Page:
Monday, March 5, 2018

Gold Rush Fuels Murray Building Boom [otd 3/5]

The Lewiston Teller for March 5, 1885 published a glowing report from a correspondent in the new town of Murray, Idaho. The observer first noted that people in the entire mining district exuded confidence. At a settlement 3-4 miles west of Murrayville (Murray's original name), the reporter "counted eleven buildings under construction."
Placer mining, Murray area, 1884. Note miners in foreground.
University of Idaho Archives.
Miners were running large placer rigs on streams throughout the area. While the strikes were not spectacular, they provided solid returns and fueled hopes for more.

The Teller correspondent wrote, "Murray is fast building up and assuming the air of a mining metropolis, and property here has a value outside of what is justified by present appearances."

Around 1880, Andrew J. Pritchard and two other prospectors had worked their way up the North Fork of the Coeur d'Alene River. They found color on what came to be called Prichard Creek, deep in the Coeur d'Alene Mountains, 5-6 miles from the Montana border.  (It’s not clear when the “t” was dropped, but current maps show the stream with that spelling.)

Pritchard tried to restrict the news to a few favored partners while he continued to look for better prospects. He made a major find in 1882 [blog, Apr 25], but – as usual – the news leaked out.  By 1883 thousands of miners had rushed into the region, especially along Prichard Creek. All the early claims had been staked and filed, so late-comers pushed further up every likely looking stream.

Murray got its start in early 1884 and grew rapidly. At the same time, the population of Pierce City, the original county seat for Shoshone County, had dwindled to perhaps a few dozen souls. A notion to split the county was quickly squelched, but just before Christmas the Territorial government decided to locate a new county seat. The Act called for an election the following summer.

According to one pioneer, perhaps 2,500 people spent that winter in Murray and the nearby mining camps. Other reports suggest that 4 to 5 thousand were scattered throughout the Coeur d'Alenes.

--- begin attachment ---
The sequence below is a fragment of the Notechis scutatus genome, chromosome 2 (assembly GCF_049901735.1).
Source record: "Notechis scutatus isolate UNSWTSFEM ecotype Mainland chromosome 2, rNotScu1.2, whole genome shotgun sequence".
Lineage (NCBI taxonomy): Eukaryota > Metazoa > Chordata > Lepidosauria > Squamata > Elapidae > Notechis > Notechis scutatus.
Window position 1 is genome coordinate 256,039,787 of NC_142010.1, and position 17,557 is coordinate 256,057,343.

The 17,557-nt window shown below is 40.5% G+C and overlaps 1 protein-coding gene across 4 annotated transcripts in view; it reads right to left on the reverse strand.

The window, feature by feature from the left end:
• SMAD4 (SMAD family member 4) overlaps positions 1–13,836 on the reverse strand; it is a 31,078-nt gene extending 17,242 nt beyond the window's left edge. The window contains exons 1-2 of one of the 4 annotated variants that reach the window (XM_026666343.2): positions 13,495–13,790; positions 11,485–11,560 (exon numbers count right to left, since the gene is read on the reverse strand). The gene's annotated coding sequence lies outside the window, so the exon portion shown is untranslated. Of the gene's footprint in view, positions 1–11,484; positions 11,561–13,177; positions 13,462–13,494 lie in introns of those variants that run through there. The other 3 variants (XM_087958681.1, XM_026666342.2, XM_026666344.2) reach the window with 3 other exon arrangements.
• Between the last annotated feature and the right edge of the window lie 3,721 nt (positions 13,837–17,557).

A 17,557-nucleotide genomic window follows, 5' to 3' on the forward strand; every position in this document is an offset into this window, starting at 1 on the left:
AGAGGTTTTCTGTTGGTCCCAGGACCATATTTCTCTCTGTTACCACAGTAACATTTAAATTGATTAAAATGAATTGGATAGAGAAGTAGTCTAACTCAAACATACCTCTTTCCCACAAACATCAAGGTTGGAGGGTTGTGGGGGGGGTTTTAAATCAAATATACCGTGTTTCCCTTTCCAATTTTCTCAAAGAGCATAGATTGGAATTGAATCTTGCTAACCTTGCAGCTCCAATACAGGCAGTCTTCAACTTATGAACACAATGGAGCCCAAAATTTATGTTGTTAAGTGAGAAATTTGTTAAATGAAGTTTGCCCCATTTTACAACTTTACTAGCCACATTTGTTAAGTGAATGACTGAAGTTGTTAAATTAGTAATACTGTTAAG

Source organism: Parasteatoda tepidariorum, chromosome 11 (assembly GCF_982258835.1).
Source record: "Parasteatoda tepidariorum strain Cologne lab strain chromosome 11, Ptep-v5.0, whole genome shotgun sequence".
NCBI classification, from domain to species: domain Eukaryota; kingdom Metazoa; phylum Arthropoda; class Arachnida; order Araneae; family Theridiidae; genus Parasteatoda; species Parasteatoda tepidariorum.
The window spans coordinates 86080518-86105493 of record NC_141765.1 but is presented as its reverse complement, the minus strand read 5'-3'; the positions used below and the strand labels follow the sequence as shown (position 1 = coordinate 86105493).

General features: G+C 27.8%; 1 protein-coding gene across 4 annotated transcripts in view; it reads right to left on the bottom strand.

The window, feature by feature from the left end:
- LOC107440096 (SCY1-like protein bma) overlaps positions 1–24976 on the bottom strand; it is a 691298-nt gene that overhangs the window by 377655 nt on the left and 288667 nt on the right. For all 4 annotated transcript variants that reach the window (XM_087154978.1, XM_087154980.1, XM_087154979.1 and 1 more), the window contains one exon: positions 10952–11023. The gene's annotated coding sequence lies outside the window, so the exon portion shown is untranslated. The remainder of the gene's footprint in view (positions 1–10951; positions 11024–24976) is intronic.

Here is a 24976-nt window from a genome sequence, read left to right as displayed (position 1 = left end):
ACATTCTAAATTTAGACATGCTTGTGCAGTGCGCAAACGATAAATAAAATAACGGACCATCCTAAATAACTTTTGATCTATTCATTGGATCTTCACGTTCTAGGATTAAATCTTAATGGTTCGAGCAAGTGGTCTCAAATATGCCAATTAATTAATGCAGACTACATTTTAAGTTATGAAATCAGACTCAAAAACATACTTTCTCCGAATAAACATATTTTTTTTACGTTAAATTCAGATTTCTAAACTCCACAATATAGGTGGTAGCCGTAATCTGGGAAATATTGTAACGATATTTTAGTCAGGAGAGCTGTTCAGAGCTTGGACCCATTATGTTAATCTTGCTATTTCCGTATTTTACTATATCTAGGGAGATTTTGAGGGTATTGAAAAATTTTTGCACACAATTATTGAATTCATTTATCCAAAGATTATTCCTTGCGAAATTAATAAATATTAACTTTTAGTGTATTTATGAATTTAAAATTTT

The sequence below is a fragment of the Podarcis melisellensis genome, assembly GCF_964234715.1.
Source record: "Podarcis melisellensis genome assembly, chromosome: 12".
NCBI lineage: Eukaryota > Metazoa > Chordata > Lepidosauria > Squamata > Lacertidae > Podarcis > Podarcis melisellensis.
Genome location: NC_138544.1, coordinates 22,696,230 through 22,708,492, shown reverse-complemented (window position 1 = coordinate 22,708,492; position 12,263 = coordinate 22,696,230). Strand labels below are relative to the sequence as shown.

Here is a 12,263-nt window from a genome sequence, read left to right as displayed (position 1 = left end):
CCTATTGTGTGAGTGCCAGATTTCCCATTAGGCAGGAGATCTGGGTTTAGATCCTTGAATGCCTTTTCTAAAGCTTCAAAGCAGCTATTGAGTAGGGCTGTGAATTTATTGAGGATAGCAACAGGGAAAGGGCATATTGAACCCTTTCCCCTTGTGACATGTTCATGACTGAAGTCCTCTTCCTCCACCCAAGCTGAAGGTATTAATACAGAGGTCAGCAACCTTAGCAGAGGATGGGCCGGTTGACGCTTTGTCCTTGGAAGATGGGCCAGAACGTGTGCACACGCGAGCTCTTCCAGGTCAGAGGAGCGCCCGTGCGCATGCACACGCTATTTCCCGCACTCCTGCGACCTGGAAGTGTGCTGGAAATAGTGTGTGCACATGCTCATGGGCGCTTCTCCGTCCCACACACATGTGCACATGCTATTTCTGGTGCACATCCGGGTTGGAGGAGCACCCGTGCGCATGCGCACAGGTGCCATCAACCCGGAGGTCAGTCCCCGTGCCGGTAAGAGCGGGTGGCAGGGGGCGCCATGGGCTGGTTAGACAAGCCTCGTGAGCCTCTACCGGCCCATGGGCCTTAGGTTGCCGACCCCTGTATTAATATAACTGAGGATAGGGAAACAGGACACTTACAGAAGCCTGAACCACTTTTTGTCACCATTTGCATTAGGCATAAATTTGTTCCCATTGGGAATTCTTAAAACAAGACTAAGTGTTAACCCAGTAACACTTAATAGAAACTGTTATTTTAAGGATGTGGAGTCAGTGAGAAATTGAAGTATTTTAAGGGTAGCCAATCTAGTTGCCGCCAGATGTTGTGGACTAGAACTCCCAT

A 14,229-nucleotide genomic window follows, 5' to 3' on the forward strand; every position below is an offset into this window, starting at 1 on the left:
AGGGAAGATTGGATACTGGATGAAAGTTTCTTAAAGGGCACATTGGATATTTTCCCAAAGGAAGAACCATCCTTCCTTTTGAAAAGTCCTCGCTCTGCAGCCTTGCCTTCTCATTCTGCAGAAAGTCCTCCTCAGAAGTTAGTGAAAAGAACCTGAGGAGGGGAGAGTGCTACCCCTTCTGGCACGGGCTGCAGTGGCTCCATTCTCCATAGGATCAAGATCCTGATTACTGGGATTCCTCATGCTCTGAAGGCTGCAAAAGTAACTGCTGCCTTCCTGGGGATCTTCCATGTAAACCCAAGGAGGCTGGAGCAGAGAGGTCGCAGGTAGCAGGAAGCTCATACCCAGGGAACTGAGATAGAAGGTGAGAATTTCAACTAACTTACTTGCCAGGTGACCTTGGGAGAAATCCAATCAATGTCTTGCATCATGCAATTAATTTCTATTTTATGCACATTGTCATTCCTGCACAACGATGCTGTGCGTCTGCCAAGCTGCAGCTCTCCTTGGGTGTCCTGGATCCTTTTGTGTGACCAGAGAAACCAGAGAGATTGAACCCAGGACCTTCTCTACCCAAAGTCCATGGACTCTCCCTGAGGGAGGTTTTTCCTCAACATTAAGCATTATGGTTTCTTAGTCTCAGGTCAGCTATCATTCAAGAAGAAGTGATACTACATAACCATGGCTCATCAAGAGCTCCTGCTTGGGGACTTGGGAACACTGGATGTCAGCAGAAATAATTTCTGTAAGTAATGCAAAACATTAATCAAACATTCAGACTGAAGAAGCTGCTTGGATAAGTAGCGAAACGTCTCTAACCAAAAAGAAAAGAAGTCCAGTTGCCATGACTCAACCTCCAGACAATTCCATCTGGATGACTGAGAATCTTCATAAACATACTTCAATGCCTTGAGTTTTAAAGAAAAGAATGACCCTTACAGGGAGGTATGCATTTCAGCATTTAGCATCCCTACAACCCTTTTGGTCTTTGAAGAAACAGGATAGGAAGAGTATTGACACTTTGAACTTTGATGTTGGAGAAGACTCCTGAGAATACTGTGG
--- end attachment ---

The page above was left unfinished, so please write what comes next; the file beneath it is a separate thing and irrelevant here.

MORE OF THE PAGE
Murray, Idaho, ca 1888.
The Sprag Pole Inn and Museum, Murray.

The Teller correspondent of March 5th went on, "Real estate changes hands daily and business prospects are bright. Two shingle mills are the latest improvements and parties are daily in search of business locations. There are twelve stores where goods of all kinds can be procured, three drug stores, several restaurants and a hotel."

The reports seems to have been accurate. At the election on June 1, 1885, Murray easily won the county seat, garnering 1,075 votes to 457 for Delta. The Illustrated History said, “Add to these two votes cast for Beaver (the former name of Delta), two for Eagle and one for Littlefieid, and we have a total vote in the county of 1,537.”

However, even then the seeds of change had been planted: To the south, prospectors had discovered rich lead-silver veins, and these turned out to represent the true wealth of the Coeur d'Alenes.

While Murray bloomed and then began a slow decline, Wallace and the other silver towns prospered. Thus, in 1898, another election moved the county seat from Murray to Wallace, where it still is.
References: [French], [Illust-North]
"Counties and County Seats," Reference Series No. 10, Idaho State Historical Society (July 1991).


  1. The first paragraph mentions a mining district; was that a bonafide, legal district and where would one find documentation of such?

  2. The wording of the newspaper item, as referenced in the "Illustrated History," seems to be using the term generically as an equivalent to "general area," not as a tag for a designated mining district.